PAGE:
Catch channel cats and more at Sweet Arrow Lake
By Bob Frye
Not every experiment turns out successfully. Sometimes you invent the light bulb or the steam engine, other times the Ford Edsel or the new Coke.
Several years ago Pennsylvania Fish & Boat Commission officials stopped stocking channel catfish in Schuylkill County’s Sweet Arrow Lake. Instead, they sprinkled 33 channel catfish nesting boxes throughout the lake, in hopes those would help the fishery sustain itself through natural reproduction.
It was a good idea, worth the effort. But it didn’t work.
So they returned to stocking the Schuylkill County-owned water near Pine Grove with catfish. It put some bigger-than-usual fish in, too, last year and this, to give the population a jolt – it’s an up-and-comer – even as a nice population of older fish remains.
Here’s how that all came about.
The commission stocked the 100-acre lake with channel catfish fingerlings – fish measuring just a few inches – annually for years, through 2013. There’s a cost to that, of course.
Meanwhile, catfish are natural cavity nesters that lay eggs in things like drowned hollow logs. They’ve successfully used manmade boxes to spawn in hatcheries, though.
So the commission set out to see if, by providing boxes in place of natural habitat, they could let nature take its course on a suitable scale. There was cause for optimism at times. Multiple checks of the boxes conducted between 2016 and 2021 revealed that catfish used the boxes in all but one year, in one season using 96% of them.
But that didn’t lead to lots of young channel cats necessarily.
Biologists surveyed the lake with hoop and trap nets for two years before the installation of spawning boxes, in 2014 and 2015, and for two years after, in 2019 and 2020.
They counted catfish, assuming, based on typical growth rates, that fish longer than 18 inches probably came from stocking and ones shorter than 18 came from natural reproduction.
They found good numbers of older, longer fish, but relatively few younger, shorter ones coming up behind them.
“Although observations of high spawning box occupancy were encouraging, other factors like water temperature and survival of eggs through fry and fingering life stages apparently played a larger role in shaping year-class production and strength in this lake,” reads a report summarizing what happened at the lake.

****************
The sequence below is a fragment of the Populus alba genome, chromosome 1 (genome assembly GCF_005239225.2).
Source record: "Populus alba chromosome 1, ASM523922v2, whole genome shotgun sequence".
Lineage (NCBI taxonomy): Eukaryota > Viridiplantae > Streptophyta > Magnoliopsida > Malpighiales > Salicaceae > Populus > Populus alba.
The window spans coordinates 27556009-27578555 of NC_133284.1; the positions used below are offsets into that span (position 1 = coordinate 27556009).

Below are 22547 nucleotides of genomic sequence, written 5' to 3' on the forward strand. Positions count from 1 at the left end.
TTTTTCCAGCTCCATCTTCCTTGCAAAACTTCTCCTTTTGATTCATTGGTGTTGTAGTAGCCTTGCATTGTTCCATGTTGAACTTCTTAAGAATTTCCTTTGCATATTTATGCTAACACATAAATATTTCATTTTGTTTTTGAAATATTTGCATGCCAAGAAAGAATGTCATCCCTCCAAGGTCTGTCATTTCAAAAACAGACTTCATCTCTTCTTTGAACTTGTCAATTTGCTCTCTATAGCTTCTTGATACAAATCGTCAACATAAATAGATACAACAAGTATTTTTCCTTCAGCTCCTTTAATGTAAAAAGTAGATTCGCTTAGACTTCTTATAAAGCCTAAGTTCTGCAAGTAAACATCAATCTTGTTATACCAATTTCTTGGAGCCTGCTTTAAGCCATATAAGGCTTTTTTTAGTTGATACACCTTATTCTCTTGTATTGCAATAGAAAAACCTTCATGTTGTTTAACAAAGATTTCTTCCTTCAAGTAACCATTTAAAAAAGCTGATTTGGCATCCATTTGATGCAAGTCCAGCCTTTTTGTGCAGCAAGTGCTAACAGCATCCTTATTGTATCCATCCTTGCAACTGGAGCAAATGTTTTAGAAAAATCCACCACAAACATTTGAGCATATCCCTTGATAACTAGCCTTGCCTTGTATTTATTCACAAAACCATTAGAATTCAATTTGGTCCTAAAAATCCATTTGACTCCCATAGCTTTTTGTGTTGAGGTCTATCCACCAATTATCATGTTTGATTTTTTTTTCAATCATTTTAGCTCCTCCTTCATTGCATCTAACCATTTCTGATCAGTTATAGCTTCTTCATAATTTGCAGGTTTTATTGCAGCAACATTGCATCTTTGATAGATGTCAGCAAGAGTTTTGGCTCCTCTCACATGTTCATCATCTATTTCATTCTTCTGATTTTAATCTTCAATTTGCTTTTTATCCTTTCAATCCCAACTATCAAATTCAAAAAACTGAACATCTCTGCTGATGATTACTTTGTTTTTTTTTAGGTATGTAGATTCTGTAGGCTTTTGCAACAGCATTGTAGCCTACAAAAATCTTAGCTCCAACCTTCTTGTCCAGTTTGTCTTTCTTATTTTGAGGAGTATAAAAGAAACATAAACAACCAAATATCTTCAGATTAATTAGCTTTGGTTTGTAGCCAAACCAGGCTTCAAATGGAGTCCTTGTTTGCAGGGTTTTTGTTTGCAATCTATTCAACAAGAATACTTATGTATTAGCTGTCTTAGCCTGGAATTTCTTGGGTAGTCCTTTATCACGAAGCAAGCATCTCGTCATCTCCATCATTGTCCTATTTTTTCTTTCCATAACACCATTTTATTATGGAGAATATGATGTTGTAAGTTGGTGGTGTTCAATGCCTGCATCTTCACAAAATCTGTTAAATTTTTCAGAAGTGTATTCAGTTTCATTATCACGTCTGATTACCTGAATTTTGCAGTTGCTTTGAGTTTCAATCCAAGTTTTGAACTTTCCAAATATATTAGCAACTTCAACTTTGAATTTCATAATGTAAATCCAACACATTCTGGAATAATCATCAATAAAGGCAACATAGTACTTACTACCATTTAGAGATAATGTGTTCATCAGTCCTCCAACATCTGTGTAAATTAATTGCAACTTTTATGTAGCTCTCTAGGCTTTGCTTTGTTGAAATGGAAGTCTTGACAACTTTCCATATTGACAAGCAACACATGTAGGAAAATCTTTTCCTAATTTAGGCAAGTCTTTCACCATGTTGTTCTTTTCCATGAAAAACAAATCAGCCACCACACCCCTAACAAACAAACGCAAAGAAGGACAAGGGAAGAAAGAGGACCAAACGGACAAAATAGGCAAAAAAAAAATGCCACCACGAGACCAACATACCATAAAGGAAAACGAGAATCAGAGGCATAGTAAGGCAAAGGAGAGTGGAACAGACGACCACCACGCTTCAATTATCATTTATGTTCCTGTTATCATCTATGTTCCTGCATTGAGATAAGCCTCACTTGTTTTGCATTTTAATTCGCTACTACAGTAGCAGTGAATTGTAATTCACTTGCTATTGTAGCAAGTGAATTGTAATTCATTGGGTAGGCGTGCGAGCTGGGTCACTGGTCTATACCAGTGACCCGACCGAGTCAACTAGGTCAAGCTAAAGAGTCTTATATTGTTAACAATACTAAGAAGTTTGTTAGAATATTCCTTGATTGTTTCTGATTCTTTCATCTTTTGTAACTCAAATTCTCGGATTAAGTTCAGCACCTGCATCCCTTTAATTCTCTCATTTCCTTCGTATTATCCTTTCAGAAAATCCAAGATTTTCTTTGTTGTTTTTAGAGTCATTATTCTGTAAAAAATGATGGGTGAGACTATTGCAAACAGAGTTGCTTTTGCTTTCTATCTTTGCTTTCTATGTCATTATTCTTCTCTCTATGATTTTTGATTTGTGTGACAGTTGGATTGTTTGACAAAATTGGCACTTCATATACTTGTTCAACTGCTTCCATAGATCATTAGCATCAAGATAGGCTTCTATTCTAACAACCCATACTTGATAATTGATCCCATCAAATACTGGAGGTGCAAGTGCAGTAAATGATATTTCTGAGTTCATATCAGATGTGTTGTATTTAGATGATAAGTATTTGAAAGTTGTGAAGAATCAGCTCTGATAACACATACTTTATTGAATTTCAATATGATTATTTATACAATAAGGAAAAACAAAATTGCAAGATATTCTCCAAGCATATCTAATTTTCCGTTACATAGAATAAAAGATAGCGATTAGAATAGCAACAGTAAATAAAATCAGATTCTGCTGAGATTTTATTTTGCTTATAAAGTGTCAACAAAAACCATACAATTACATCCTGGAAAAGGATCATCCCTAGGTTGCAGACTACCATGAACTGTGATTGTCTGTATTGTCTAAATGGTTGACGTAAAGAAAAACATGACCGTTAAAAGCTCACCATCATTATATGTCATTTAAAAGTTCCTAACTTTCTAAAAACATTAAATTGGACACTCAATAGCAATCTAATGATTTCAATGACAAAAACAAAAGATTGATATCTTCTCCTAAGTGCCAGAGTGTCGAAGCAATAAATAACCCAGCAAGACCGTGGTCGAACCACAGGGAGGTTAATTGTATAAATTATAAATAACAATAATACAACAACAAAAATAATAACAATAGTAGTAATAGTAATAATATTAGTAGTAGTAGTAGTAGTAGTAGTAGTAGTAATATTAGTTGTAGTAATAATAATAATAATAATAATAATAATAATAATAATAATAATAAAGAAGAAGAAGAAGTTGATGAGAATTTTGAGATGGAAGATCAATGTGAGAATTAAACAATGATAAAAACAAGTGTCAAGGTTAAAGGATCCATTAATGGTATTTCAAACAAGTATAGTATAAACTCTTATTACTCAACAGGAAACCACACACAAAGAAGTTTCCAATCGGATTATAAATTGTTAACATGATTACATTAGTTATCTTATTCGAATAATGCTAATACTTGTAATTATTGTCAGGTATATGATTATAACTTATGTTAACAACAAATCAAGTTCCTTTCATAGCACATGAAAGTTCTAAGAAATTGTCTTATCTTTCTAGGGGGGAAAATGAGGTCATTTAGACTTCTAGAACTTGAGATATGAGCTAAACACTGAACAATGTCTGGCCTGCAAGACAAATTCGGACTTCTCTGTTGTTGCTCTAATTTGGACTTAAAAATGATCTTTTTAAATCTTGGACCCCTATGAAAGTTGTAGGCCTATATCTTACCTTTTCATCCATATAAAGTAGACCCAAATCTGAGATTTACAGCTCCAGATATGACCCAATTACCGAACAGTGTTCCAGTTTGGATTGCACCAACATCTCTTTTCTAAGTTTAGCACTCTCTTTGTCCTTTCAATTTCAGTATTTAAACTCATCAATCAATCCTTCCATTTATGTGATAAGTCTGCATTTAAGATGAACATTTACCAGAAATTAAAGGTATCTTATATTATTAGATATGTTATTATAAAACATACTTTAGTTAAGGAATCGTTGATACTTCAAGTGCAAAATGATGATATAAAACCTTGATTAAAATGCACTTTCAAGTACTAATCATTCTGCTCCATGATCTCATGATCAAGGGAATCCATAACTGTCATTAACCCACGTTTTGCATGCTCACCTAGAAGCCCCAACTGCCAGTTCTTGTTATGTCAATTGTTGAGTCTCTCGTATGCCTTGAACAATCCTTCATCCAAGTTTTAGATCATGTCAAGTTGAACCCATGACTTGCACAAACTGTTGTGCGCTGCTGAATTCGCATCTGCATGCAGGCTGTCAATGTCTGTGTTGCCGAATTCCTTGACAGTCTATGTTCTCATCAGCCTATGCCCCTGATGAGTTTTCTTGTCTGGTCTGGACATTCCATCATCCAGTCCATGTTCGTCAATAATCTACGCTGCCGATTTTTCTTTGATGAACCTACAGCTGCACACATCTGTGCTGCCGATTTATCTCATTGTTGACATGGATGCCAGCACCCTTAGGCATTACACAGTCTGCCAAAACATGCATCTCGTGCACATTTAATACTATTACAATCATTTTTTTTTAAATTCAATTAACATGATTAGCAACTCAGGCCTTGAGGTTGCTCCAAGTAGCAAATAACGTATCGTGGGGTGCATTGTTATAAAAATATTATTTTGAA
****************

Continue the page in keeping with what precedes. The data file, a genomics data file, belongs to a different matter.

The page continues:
So channel catfish stocking resumed in 2021. Sweet Arrow got fingerlings, as in the past, but also yearling channel cats, fish 7 to 10 inches long when released. At that size, they survive at higher rates and produce a higher quality fishery sooner. The plan is to add more of those fish to Sweet Arrow yet this year.
Bottom line, that means Sweet Arrow Lake remains a good place to target quality-size catfish right now, even as the quantity of channel cats in the lake should increase going forward.
As for where to look for them, a lot of those fish are likely close to shore, within casting distance for anglers. The Fish & Boat Commission previously installed fish habitat structures – porcupine cribs, post clusters, stumps, rock rubble humps and more – in the lake.
A map available on the Commission’s website shows just where. See it at https://bit.ly/3PkI9kJ
But generally speaking, they’re most abundant along the lakeshore immediately to both sides of Sweet Arrow’s one boat launch – unpowered craft and those with electric motors are permitted – and directly across the lake from the launch. Those are good areas to fish.
The far end of the lake, which ends in a marsh, has less artificial habitat but lots of pads, weeds and timber of its own. That’s another spot worth trying.
That’s true not just for catfish.
Sweet Arrow is home to almost 20 species, including tiger muskies. The Fish & Boat Commission stocks them, though that’s changed, too. At one time it put fingerlings in; now it releases yearlings which, as with channel catfish, are more likely to survive and offer good fishing.
There are largemouth bass in Sweet Arrow, too. They’re plentiful if not always very big, though there are exceptions.
The same is true with crappies. The lake holds both blacks and whites, and anglers periodically get fish up to 16 inches.
Sweet Arrow holds a fair population of chain pickerel, fish caught most often by bass anglers.
Bluegills are also common; yellow perch less so. Few of either get very big here as a general rule.
Yellow and brown bullhead catfish add to the potential action, as do suckers and carp, though few specifically target either.
Then there’s always a chance to catch trout. The Fish & Boat Commission stocks the lake twice a year, in March and April, while the Swatara and Pine Grove Fish and Game cooperative nurseries put fish in, as well.
The Northern Swatara Creek Watershed Association, meanwhile, annually adds 100 “lunkers” – trout exceeding 20 inches – to the mix.
A few of all those trout- typically rainbows, browns, brooks and goldens – hold over or at least survive to show up once in a while throughout the year. The lake is open to year-round trout fishing.
Add it all up and while one experiment here failed, the fishing remains good. You might even call it “sweet.”
Sweet Arrow Lake
LOCATION: Near Pine Grove, about 45 miles north of Harrisburg
SIZE: 100 acres
SPECIES: Channel catfish, largemouth bass, crappies, bluegills, chain pickerel, carp, bullheads, trout
WHAT YOU SHOULD KNOW: Unpowered craft and those with electric motors are permitted.
Stocking of channel catfish resumed last year.
The Fish & Boat Commission stocks the lake twice a year with trout.
There are miles of walking trails and a disc golf course.